The result of our decision is not “confiscatory.” All federal constitutional issues involved in the case before us were resolved in favor of the public by the unanimous decision of the Supreme Court in Missouri Pacific V. Kansas, 216 U. S. 262. That case, like this one, involved passenger service on a branch line of a strong and prosperous railroad. The line was 108 miles long, 89 miles in Kansas and 19 in Missouri. The company had been operating a passenger train on the branch. The train lost money and the company substituted a mixed train. The state commission ordered the railroad to restore the passenger train. In holding the commission’s order valid, the court said (p. 279):

“It may not be doubted that the road, by virtue of the charter under which the branch was built, was obliged to carry passengers and freight, and therefore, as long as it enjoyed its charter rights, was under the inherent obligation to afford a service for the carrying of passengers. In substance, this was all the order commanded, since it was confined to directing that the road put on a train for passenger service. True it is that the road was carrying passengers in a mixed train, that is, by attaching a passenger coach to one of its freight trains. Testing the alleged unreasonableness of the order in the light of the inherent duty resting upon the corporation, it follows that the contention must rest upon the assumption that the discharge of the corporate duty to carry passengers was so completely performed by carrying them on a mixed train as to cause an order directing the running of a passenger train to be so arbitrary and unreasonable as to deprive of rights protected by the Constitution of the United States. But when the necessary result of the contention is thus defined, its want of merit is, we think, self-evident, unless it can be said as a matter of law that there is such an identity as to public convenience, comfort, and safety between travel on a passenger service train and travel on a mixed train,—that is, a train composed of freight cars with a passenger car attached,—as to cause any exertion of legislative authority for the public welfare, based on a distinction between the two, to be repugnant to the Constitution of the United States. The demonstration as to the want of foundation for such a contention might well be left to the consensus of opinion of mankind to the contrary.”

And at page 282:

“The contention that the order is unreasonable in and of itself, irrespective of whether there is profit in the operation of the train service which the order commands to be operated, because it directs the movement of the passenger train directed to be run to the state line, where, it is said, there are no terminal facilities, and no occasion for the termination of the transit, is disposed of by the considerations previously stated. We say this because its unsoundness is demonstrated by the reasoning which has led us to conclude that there was no merit in the contention that the fact of pecuniary loss was of itself alone adequate to show the unreasonableness of the order.”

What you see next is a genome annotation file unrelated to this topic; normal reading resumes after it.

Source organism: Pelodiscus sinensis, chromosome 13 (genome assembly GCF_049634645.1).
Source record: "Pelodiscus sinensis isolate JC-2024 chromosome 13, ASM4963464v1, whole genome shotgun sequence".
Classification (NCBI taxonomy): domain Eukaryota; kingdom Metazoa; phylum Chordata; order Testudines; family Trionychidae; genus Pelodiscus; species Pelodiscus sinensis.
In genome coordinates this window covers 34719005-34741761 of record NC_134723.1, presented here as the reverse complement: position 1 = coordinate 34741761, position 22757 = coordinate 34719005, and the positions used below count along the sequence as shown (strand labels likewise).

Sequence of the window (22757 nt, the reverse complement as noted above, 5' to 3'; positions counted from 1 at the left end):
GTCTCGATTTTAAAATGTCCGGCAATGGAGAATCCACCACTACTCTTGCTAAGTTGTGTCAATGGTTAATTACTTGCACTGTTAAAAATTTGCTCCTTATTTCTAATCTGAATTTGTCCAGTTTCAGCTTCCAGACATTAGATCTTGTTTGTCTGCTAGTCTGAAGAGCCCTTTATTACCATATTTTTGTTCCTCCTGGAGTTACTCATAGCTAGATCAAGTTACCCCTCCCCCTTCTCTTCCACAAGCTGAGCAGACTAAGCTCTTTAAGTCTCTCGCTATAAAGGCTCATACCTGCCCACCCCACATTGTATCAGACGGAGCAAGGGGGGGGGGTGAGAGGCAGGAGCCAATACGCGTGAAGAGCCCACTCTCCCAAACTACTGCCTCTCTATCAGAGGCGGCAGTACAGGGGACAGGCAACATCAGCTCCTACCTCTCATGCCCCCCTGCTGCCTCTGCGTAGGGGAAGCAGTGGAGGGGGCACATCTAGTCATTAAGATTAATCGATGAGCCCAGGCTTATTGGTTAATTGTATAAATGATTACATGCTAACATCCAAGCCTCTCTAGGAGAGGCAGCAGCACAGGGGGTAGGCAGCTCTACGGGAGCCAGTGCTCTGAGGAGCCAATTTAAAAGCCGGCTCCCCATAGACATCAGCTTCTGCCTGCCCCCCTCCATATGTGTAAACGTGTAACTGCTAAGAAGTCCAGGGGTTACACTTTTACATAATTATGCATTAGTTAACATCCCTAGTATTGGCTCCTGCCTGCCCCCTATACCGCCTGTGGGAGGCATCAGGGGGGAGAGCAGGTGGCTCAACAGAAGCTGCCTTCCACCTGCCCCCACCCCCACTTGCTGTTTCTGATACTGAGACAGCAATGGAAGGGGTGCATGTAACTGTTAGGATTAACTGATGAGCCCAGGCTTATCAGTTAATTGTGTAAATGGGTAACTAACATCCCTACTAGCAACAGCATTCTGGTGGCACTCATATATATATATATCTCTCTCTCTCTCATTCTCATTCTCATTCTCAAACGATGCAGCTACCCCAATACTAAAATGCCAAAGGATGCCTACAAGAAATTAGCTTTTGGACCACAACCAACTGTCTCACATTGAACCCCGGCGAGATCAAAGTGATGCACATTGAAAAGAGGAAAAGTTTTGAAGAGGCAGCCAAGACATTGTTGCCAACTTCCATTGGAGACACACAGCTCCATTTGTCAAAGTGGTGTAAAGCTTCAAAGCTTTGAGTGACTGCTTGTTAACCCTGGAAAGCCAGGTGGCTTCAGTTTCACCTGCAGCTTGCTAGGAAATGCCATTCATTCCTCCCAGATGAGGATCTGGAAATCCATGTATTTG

And at page 284:

“It is said that, as the state line may be but a mere cornfield, and great expense must result to the railway from establishing necessary terminal facilities in such a place, it must follow that the road, in order to avoid the useless expense, must operate the passenger service directed by the order, not only to the state line, but 20 miles beyond, to Butler, on the Joplin line, where terminal facilities exist. From these assumptions, it is insisted, that the order must be construed according to its necessary effect, and therefore must be treated as imposing a direct burden upon interstate commerce by compelling the operation of the passenger train, not only within the state of Kansas, but beyond its borders. But under the hypothesis upon which the contention rests, the operation of the train to Butler would be at the mere election of the corporation, and, besides, even if the performance of the duty of furnishing adequate local facilities in some respects affected interstate commerce, it does not necessarily result that thereby a direct burden on interstate commerce would be imposed.”

We cannot, of course, compel the N. & W. to run its train all the way to Durham, but it is possible to believe that the company will find that more economical and convenient than halting at the state line.

HOOKER, Commissioner, concurs.

KING, Chairman, not sitting.

ORDER OF NOVEMBER 30, 1953, O. B. 42, p. 194

The following order of dismissal having been received, it is ordered that the same be here recorded, and is in the following words and figures:


In the Supreme Court of Appeals held at the Supreme Court of Appeals Building in the City of Richmond on Monday the 23rd day of November, 1953.

Norfolk and Western Railway Company, Appellant,
Commonwealth of Virginia, Appellee.

Upon an appeal as of right from an order entered by the State Corporation Commission on the 8th day of April, 1953.

This day came the parties, by counsel, and upon their motion it is ordered that this case be, and the same is hereby dismissed without prejudice and stricken from the docket.

Which is ordered to be certified to the State Corporation Commission.

A Copy,